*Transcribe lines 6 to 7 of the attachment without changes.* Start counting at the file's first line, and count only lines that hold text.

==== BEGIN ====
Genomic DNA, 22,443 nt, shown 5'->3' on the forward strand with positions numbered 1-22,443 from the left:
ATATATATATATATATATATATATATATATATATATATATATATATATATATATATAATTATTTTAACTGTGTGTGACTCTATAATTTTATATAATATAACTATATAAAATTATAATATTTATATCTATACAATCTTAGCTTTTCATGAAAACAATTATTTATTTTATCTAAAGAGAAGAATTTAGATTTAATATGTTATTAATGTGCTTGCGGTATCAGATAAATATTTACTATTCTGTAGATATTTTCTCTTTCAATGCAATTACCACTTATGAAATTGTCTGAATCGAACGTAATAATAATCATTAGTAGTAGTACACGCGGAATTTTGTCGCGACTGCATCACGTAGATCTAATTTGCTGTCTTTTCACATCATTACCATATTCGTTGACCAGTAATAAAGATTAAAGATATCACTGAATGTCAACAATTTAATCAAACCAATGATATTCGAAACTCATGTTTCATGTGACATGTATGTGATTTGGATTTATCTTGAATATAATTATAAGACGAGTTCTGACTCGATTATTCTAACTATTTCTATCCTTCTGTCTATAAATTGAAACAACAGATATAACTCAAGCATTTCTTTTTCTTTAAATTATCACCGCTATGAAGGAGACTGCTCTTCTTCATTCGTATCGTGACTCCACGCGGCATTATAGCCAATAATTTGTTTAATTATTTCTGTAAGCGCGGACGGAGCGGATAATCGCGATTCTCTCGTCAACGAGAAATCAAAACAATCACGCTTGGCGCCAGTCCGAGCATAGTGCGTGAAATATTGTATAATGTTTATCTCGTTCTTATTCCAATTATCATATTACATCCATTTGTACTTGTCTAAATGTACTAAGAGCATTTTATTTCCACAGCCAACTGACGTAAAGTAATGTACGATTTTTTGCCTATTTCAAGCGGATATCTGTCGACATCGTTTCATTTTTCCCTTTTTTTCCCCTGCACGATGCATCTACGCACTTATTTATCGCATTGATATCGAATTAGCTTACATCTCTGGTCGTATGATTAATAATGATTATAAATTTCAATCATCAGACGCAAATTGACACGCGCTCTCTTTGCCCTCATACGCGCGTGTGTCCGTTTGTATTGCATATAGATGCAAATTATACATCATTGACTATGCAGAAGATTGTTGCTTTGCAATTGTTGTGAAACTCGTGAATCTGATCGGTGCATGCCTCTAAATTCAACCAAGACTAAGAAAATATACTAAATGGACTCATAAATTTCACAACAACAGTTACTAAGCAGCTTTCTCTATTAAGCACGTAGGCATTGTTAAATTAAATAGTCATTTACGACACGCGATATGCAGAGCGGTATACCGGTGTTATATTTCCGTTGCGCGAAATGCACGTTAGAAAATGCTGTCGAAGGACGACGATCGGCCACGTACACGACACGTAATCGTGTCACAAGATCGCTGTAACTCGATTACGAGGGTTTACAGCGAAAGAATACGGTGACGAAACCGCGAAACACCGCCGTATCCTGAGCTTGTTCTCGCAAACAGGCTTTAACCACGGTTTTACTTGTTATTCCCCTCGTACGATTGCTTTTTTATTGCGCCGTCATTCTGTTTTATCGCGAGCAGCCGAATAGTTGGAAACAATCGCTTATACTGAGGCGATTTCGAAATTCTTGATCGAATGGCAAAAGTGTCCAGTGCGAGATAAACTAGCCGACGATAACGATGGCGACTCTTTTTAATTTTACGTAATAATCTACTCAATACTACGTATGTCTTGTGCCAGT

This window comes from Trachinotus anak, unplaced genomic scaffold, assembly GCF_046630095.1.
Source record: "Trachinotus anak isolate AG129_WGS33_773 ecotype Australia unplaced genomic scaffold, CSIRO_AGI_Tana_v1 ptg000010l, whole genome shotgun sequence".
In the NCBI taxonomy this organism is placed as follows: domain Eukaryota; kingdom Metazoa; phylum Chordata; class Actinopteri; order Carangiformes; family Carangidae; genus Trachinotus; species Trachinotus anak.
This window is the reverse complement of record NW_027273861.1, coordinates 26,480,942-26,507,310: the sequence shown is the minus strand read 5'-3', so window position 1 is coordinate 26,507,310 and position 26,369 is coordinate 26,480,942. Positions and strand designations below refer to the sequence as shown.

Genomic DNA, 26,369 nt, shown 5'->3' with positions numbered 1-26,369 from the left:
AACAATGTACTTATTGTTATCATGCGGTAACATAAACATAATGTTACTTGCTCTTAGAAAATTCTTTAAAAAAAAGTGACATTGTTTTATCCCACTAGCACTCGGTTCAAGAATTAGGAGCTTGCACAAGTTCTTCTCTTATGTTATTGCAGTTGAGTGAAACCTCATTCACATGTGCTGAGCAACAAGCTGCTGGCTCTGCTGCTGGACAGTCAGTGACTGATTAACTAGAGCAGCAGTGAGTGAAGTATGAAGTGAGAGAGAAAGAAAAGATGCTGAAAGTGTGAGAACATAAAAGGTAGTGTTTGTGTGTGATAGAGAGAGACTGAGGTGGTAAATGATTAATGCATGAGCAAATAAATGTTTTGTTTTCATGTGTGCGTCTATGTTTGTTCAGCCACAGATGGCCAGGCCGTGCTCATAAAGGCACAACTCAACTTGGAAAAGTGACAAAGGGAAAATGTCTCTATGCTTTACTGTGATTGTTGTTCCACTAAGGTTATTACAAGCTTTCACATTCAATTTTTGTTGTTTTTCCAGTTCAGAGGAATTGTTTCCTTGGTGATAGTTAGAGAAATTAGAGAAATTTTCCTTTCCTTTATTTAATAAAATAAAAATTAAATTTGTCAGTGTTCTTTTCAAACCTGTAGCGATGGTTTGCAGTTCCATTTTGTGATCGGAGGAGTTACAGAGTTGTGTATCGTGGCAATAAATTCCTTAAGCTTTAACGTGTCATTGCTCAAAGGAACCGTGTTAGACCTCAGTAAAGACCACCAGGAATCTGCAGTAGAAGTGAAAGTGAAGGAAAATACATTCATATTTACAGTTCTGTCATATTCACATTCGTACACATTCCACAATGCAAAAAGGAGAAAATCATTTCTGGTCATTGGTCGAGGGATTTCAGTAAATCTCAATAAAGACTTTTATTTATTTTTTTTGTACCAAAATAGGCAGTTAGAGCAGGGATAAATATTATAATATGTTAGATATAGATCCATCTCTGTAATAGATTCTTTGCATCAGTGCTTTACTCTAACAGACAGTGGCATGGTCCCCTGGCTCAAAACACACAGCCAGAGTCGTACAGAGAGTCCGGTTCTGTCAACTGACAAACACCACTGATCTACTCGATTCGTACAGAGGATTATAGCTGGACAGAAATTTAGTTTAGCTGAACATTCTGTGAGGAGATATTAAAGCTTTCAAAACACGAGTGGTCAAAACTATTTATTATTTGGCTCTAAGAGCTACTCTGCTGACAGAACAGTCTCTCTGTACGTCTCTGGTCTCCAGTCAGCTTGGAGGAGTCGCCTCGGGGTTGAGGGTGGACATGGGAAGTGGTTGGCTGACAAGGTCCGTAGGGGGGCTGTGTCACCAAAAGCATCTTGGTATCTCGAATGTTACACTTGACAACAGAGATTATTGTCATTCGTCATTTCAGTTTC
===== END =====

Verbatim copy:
This window is the reverse complement of record NW_027273861.1, coordinates 26,480,942-26,507,310: the sequence shown is the minus strand read 5'-3', so window position 1 is coordinate 26,507,310 and position 26,369 is coordinate 26,480,942. Positions and strand designations below refer to the sequence as shown.

Genomic DNA, 26,369 nt, shown 5'->3' with positions numbered 1-26,369 from the left: